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It would be the second time the company has pushed back the cookie phaseout. Google first said it would end support for third-party cookies in Chrome “within two years” in 2020 — but last year it extended the timeline to complete the process by late 2023.

The latest delay is intended to allow more time for advertisers, publishers, and other members of the online ad industry to begin formal testing of the new cookieless technologies proposed in Google’s “Privacy Sandbox” initiative, those sources said.

Google confirmed the news in a blog post after this story, based on knowledgable sources, was first published.

“The most consistent feedback we’ve received is the need for more time to evaluate and test the new Privacy Sandbox technologies before deprecating third-party cookies in Chrome,” wrote Google Privacy Sandbox VP Anthony Chavez in the post.

Google said it planned to expand the testing windows for its Privacy Sandbox technologies for developers and begin trialing them with Chrome users from early August into 2023.

“We now intend to begin phasing out third-party cookies in Chrome in the second half of 2024,” the blog post continued.

Google pledged last year to give UK antitrust watchdog the Competition and Markets Authority oversight of its plans to roll out alternatives to the cookies. Google’s commitments were offered in response to an investigation the CMA launched into the Privacy Sandbox in January last year.

“Google recently released an updated timeline for the Privacy Sandbox process. This provides additional time for Google to develop its proposals and respond to developer issues and concerns,” a CMA spokesperson said in a statement sent after this article was first published. “We expect Google to publish further details as it moves through the different phases of testing.”

Google declined to comment on the record. ING didn’t immediately respond to requests for comment.

Third-party cookies are small files stored on a user’s device that allow advertisers and adtech companies to track users as they browse various sites on the web. They allow a hotel, for example, to target ads to users who have previously visited their website — and they help advertisers measure whether their campaigns are working. However, other browsers like Apple’s Safari and Mozilla’s Firefox have moved to block third-party cookies as privacy features.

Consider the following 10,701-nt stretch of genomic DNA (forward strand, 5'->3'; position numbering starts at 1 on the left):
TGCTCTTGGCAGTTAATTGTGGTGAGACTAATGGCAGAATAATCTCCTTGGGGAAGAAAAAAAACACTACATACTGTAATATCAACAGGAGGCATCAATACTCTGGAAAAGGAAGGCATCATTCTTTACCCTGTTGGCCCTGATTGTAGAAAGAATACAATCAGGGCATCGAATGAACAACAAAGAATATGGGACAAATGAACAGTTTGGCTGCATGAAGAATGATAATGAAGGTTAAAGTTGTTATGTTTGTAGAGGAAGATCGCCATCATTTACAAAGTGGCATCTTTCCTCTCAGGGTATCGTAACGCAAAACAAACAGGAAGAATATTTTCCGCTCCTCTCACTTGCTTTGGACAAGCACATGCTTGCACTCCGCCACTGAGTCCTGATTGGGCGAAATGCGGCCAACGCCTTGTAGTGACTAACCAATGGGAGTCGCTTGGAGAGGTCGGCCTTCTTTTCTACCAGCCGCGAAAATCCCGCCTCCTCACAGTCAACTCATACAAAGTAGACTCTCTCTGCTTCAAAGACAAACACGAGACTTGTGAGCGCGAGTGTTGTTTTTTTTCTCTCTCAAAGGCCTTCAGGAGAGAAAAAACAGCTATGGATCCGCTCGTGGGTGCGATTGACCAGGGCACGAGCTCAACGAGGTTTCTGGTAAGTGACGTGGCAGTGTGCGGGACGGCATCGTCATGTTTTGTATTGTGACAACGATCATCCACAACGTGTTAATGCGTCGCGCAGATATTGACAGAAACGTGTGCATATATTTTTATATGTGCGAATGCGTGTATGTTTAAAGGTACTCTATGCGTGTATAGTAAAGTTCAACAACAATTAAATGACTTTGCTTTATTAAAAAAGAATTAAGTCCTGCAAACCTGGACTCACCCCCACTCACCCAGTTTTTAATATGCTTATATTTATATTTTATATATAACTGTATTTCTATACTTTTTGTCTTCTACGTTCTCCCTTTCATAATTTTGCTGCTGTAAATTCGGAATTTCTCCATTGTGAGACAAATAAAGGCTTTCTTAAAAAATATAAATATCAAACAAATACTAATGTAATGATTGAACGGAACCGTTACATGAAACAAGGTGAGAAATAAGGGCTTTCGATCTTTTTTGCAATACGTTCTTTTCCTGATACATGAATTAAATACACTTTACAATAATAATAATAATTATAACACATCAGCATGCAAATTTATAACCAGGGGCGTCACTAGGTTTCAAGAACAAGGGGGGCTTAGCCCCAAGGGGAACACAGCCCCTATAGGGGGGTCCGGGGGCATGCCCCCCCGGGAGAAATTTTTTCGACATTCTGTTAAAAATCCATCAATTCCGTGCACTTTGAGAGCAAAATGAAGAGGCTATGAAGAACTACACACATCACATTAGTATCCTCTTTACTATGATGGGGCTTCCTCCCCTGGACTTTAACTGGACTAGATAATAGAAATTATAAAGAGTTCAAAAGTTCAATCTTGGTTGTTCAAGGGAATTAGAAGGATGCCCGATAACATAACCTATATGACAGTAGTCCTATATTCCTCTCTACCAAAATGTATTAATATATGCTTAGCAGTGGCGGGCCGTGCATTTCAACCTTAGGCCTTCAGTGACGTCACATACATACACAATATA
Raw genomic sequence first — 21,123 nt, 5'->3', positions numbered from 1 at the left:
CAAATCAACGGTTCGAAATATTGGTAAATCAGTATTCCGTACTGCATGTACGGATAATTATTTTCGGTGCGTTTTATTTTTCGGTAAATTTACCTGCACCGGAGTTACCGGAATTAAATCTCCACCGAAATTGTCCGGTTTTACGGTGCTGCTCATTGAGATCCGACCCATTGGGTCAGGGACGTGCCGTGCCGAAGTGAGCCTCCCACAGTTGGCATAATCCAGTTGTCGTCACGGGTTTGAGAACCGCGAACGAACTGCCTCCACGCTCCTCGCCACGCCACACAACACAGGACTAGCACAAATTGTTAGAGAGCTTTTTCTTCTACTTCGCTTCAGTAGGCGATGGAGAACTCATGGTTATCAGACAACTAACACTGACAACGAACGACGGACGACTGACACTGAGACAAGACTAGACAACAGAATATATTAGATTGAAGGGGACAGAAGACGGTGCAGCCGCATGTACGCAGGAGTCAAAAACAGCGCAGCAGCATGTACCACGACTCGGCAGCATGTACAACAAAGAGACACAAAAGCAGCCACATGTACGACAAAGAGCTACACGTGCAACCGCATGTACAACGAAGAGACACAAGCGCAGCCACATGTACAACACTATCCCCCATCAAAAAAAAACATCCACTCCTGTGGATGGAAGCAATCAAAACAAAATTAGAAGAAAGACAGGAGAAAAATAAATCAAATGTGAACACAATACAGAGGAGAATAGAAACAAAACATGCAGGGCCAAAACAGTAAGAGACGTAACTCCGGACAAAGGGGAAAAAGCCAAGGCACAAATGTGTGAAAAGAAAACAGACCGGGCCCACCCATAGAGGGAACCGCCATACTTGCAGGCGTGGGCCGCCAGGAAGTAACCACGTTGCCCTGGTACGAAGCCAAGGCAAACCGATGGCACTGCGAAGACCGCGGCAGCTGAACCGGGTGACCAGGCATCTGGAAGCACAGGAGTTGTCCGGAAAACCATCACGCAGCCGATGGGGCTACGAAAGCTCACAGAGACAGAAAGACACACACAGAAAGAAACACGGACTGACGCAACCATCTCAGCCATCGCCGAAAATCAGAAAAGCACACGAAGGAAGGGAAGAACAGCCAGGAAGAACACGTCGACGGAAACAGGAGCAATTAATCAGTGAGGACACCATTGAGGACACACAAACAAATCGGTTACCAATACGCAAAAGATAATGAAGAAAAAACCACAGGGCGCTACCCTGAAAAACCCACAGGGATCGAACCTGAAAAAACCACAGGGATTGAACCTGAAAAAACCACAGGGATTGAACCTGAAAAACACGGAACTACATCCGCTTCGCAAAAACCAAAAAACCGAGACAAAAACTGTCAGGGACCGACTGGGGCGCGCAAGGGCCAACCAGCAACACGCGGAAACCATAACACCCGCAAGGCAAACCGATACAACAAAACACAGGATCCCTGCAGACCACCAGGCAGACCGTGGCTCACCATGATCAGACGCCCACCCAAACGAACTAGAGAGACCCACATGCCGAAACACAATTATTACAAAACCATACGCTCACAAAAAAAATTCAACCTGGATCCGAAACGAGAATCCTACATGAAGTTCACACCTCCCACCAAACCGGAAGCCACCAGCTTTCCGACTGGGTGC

Chrome’s cookie plans and Privacy Sandbox experiments sent the ad industry into a tailspin, with some experts speculating the moves could serve to cement Google’s advertising dominance. Chrome is by far the most-popular global web browser, cornering two-thirds of the market, while Google is also the world’s biggest seller of advertising.

News of the delay will likely be welcomed by some corners of the ad community, which are still heavily reliant on cookies to precision-target and measure ads. Companies in the ad industry are also grappling with an ad spending downturn, inflation, supply-chain issues, and fallout from Apple’s recent privacy changes, which have made it more difficult to target and measure ads on iOS devices. 

One source familiar with the plans, however, said many companies were likely to find the extended period of stasis and delays in testing frustrating as there is still a great deal of uncertainty about which alternative technologies they need to prepare for.

Google’s commitments to the CMA are set to terminate in 2028, unless it’s released at an earlier date in accordance with the UK’s Competition Act. James Rosewell, founder of the coalition Marketers for an Open Web, which filed a complaint lobbying for the CMA to oversee the Privacy Sandbox initiative, said Google is unlikely to retire third-party cookies until then.

“They terminate if the CMA agree to Google’s alternatives. None of Google’s alternatives meet the commitments, so CMA cannot agree to them,” Roswell said. “Or they terminate if the CMA reopen the investigation, which would likely prevent Google making changes.”

Google’s commitments to the CMA include placing limits on how it will use Chrome data for advertising, agreeing not to self-preference its own ad products over its rivals, and a 60-day “standstill period” before it introduces any changes. During that time, the watchdog would have the option of reopening its investigation, should competition issues arise.

Google appointed ING Bank as a “monitoring trustee” to ensure it complies with its commitments to the CMA. The CMA has said it expects to receive its latest quarterly report from Google and ING in July.

Source: Business Insider 


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